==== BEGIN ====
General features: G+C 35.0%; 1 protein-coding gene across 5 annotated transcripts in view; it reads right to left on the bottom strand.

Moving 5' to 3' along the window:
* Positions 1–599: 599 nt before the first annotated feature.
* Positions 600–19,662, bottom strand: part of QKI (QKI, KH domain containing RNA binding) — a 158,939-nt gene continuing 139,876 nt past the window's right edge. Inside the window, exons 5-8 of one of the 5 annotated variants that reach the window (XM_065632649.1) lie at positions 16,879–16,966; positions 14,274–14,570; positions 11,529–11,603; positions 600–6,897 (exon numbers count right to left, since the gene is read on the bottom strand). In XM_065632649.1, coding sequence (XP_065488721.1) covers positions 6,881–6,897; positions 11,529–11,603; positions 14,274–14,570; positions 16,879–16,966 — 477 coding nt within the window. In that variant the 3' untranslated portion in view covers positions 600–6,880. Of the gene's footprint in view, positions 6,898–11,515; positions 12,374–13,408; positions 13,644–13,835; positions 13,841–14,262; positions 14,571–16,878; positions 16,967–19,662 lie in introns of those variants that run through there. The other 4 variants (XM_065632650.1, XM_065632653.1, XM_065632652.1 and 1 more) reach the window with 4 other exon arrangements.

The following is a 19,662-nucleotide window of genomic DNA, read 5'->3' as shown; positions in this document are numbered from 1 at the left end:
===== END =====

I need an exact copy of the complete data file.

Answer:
General features: G+C 35.0%; 1 protein-coding gene across 5 annotated transcripts in view; it reads right to left on the bottom strand.

Moving 5' to 3' along the window:
* Positions 1–599: 599 nt before the first annotated feature.
* Positions 600–19,662, bottom strand: part of QKI (QKI, KH domain containing RNA binding) — a 158,939-nt gene continuing 139,876 nt past the window's right edge. Inside the window, exons 5-8 of one of the 5 annotated variants that reach the window (XM_065632649.1) lie at positions 16,879–16,966; positions 14,274–14,570; positions 11,529–11,603; positions 600–6,897 (exon numbers count right to left, since the gene is read on the bottom strand). In XM_065632649.1, coding sequence (XP_065488721.1) covers positions 6,881–6,897; positions 11,529–11,603; positions 14,274–14,570; positions 16,879–16,966 — 477 coding nt within the window. In that variant the 3' untranslated portion in view covers positions 600–6,880. Of the gene's footprint in view, positions 6,898–11,515; positions 12,374–13,408; positions 13,644–13,835; positions 13,841–14,262; positions 14,571–16,878; positions 16,967–19,662 lie in introns of those variants that run through there. The other 4 variants (XM_065632650.1, XM_065632653.1, XM_065632652.1 and 1 more) reach the window with 4 other exon arrangements.

The following is a 19,662-nucleotide window of genomic DNA, read 5'->3' as shown; positions in this document are numbered from 1 at the left end: